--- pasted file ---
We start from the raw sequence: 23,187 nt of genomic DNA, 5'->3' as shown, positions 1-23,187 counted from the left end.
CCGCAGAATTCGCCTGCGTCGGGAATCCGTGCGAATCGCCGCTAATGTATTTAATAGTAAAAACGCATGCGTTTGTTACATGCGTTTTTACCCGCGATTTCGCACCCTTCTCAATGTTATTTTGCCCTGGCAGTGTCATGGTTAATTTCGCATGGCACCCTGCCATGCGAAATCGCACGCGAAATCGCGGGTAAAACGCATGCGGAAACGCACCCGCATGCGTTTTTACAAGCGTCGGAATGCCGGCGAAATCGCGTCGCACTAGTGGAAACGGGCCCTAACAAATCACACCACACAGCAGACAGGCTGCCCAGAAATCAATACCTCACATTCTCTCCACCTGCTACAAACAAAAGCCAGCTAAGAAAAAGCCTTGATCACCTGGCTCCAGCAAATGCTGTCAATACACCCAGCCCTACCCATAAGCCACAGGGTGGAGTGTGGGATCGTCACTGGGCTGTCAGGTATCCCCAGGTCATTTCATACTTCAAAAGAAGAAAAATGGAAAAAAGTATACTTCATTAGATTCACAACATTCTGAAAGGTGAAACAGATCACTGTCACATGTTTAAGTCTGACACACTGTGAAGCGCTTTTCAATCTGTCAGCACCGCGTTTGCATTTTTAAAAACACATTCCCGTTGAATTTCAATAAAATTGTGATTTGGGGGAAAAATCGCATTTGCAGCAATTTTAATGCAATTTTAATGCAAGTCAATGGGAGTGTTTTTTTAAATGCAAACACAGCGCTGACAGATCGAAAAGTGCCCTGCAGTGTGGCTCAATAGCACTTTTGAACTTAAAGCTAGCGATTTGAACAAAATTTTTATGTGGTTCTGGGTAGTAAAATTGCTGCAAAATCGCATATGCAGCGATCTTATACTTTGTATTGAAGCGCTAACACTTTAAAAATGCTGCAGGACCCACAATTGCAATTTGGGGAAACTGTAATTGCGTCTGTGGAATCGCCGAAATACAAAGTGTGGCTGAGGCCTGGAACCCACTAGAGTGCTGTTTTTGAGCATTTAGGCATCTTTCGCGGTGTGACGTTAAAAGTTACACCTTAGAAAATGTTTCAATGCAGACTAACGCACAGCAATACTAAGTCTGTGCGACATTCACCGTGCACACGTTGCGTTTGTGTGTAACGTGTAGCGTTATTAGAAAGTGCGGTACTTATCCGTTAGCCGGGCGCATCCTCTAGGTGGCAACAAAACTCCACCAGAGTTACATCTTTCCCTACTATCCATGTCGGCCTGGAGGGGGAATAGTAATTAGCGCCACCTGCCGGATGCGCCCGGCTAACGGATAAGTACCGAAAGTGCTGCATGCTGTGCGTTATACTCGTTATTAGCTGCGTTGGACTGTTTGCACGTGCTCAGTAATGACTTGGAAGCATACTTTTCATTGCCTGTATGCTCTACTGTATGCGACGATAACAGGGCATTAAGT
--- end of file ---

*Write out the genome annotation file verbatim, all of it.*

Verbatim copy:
We start from the raw sequence: 23,187 nt of genomic DNA, 5'->3' as shown, positions 1-23,187 counted from the left end.
CCGCAGAATTCGCCTGCGTCGGGAATCCGTGCGAATCGCCGCTAATGTATTTAATAGTAAAAACGCATGCGTTTGTTACATGCGTTTTTACCCGCGATTTCGCACCCTTCTCAATGTTATTTTGCCCTGGCAGTGTCATGGTTAATTTCGCATGGCACCCTGCCATGCGAAATCGCACGCGAAATCGCGGGTAAAACGCATGCGGAAACGCACCCGCATGCGTTTTTACAAGCGTCGGAATGCCGGCGAAATCGCGTCGCACTAGTGGAAACGGGCCCTAACAAATCACACCACACAGCAGACAGGCTGCCCAGAAATCAATACCTCACATTCTCTCCACCTGCTACAAACAAAAGCCAGCTAAGAAAAAGCCTTGATCACCTGGCTCCAGCAAATGCTGTCAATACACCCAGCCCTACCCATAAGCCACAGGGTGGAGTGTGGGATCGTCACTGGGCTGTCAGGTATCCCCAGGTCATTTCATACTTCAAAAGAAGAAAAATGGAAAAAAGTATACTTCATTAGATTCACAACATTCTGAAAGGTGAAACAGATCACTGTCACATGTTTAAGTCTGACACACTGTGAAGCGCTTTTCAATCTGTCAGCACCGCGTTTGCATTTTTAAAAACACATTCCCGTTGAATTTCAATAAAATTGTGATTTGGGGGAAAAATCGCATTTGCAGCAATTTTAATGCAATTTTAATGCAAGTCAATGGGAGTGTTTTTTTAAATGCAAACACAGCGCTGACAGATCGAAAAGTGCCCTGCAGTGTGGCTCAATAGCACTTTTGAACTTAAAGCTAGCGATTTGAACAAAATTTTTATGTGGTTCTGGGTAGTAAAATTGCTGCAAAATCGCATATGCAGCGATCTTATACTTTGTATTGAAGCGCTAACACTTTAAAAATGCTGCAGGACCCACAATTGCAATTTGGGGAAACTGTAATTGCGTCTGTGGAATCGCCGAAATACAAAGTGTGGCTGAGGCCTGGAACCCACTAGAGTGCTGTTTTTGAGCATTTAGGCATCTTTCGCGGTGTGACGTTAAAAGTTACACCTTAGAAAATGTTTCAATGCAGACTAACGCACAGCAATACTAAGTCTGTGCGACATTCACCGTGCACACGTTGCGTTTGTGTGTAACGTGTAGCGTTATTAGAAAGTGCGGTACTTATCCGTTAGCCGGGCGCATCCTCTAGGTGGCAACAAAACTCCACCAGAGTTACATCTTTCCCTACTATCCATGTCGGCCTGGAGGGGGAATAGTAATTAGCGCCACCTGCCGGATGCGCCCGGCTAACGGATAAGTACCGAAAGTGCTGCATGCTGTGCGTTATACTCGTTATTAGCTGCGTTGGACTGTTTGCACGTGCTCAGTAATGACTTGGAAGCATACTTTTCATTGCCTGTATGCTCTACTGTATGCGACGATAACAGGGCATTAAGT